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Baha Mousa & The Rotten Barrel

Baha Mousa was tortured to death by British troops. There is little need to wonder about whether our forces were given the green light to torture,they were-

[June 2007] The Attorney General, Lord Goldsmith, is facing accusations that he told the Army its soldiers were not bound by the Human Rights Act when arresting, detaining and interrogating Iraqi prisoners.

Such were the concerns of legal advisers on the ground over the Attorney General’s views that the MoD arranged for the senior legal adviser at the Foreign Office, Gavin Hood, to visit Permanent Joint Headquarters to settle any worries. Crucially, the emails make clear Lord Goldsmith’s legal opinion was not shared by Colonel Mercer, who contacted his superiors in London to ask for guidance after he had witnessed the hooding of 40 Iraqis at a British PoW camp in March. The men were all forced to kneel in the sun and had their hands cuffed behind their backs. Worried this could leave the soldiers vulnerable to prosecutions, he told the MoD that in his view soldiers should behave in accordance with the “higher standard” of the Human Rights Act.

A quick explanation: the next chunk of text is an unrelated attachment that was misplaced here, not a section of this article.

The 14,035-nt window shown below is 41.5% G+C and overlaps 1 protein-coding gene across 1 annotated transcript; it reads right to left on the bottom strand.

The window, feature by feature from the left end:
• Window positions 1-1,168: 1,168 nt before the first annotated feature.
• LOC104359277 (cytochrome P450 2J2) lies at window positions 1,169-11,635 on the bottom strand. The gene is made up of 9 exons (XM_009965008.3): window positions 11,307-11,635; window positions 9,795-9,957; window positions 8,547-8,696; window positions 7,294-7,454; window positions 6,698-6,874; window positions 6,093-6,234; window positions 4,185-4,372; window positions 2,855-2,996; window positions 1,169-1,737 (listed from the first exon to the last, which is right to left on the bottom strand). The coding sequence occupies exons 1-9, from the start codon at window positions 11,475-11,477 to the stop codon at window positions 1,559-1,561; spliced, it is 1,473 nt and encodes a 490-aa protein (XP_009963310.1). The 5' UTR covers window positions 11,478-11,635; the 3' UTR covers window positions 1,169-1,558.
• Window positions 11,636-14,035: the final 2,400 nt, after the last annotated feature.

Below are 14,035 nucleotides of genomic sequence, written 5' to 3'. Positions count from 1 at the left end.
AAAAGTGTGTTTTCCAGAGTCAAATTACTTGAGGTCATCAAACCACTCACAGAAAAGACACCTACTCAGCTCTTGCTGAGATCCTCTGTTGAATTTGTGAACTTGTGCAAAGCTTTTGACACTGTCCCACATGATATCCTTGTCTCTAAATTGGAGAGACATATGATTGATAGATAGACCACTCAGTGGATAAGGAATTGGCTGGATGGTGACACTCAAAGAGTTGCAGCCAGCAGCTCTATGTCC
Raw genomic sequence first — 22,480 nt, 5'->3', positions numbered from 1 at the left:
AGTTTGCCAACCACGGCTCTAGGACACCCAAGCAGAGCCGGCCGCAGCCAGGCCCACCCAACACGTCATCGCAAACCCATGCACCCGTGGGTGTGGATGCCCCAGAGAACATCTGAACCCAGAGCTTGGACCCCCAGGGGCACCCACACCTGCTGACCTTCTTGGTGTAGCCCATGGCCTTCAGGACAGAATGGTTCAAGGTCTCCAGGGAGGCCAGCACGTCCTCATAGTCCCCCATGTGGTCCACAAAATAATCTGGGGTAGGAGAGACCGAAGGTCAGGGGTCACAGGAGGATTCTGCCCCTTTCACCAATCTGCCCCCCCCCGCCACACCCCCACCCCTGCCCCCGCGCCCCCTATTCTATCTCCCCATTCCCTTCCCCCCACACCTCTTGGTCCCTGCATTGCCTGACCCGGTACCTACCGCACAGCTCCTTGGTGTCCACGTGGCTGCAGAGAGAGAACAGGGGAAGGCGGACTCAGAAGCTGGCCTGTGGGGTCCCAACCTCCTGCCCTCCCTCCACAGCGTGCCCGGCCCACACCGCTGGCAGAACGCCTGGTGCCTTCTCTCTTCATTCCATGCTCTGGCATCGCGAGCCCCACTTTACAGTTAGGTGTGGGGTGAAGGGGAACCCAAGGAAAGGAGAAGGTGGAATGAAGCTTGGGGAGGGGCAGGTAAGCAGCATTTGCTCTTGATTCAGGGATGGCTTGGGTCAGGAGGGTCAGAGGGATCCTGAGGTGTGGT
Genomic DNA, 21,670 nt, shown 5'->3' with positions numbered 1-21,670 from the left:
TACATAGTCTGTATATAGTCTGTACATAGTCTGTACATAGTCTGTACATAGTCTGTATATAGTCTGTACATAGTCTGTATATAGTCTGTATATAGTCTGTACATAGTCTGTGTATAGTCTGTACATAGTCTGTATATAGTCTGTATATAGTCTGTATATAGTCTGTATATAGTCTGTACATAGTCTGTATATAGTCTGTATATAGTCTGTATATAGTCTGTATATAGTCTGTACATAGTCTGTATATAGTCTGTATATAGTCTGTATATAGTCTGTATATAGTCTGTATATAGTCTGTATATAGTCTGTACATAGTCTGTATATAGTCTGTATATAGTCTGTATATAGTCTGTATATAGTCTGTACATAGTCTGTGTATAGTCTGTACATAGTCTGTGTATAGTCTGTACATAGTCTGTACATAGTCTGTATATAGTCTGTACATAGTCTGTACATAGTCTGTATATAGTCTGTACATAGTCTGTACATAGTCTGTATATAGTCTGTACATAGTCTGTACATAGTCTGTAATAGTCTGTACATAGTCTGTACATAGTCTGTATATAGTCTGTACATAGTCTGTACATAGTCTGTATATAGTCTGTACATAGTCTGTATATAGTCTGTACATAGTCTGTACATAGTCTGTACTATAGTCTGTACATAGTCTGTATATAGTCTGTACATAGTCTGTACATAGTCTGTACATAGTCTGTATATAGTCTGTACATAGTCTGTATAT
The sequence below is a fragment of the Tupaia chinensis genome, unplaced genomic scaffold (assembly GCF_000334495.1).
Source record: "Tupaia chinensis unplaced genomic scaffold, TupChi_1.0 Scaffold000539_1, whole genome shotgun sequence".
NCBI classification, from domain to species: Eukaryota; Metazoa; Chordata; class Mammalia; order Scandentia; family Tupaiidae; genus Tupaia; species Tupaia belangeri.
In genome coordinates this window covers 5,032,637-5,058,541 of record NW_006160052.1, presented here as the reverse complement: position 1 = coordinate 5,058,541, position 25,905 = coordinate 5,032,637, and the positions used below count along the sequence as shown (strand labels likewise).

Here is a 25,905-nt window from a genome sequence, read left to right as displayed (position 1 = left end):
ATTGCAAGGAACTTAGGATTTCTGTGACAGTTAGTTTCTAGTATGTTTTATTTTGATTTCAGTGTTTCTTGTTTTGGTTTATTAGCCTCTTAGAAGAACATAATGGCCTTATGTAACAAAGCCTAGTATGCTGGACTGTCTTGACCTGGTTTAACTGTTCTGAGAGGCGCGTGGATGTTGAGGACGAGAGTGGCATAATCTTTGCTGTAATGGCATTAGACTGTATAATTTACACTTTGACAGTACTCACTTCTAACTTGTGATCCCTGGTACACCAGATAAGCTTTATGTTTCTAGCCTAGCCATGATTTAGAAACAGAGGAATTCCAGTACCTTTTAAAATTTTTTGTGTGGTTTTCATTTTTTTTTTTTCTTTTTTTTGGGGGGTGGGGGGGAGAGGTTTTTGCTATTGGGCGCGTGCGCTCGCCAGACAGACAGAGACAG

But the response from the military’s Permanent Joint Headquarters in Qatar was that Lord Goldsmith had told the MoD the human rights law did not apply and soldiers should simply observe the Geneva Conventions.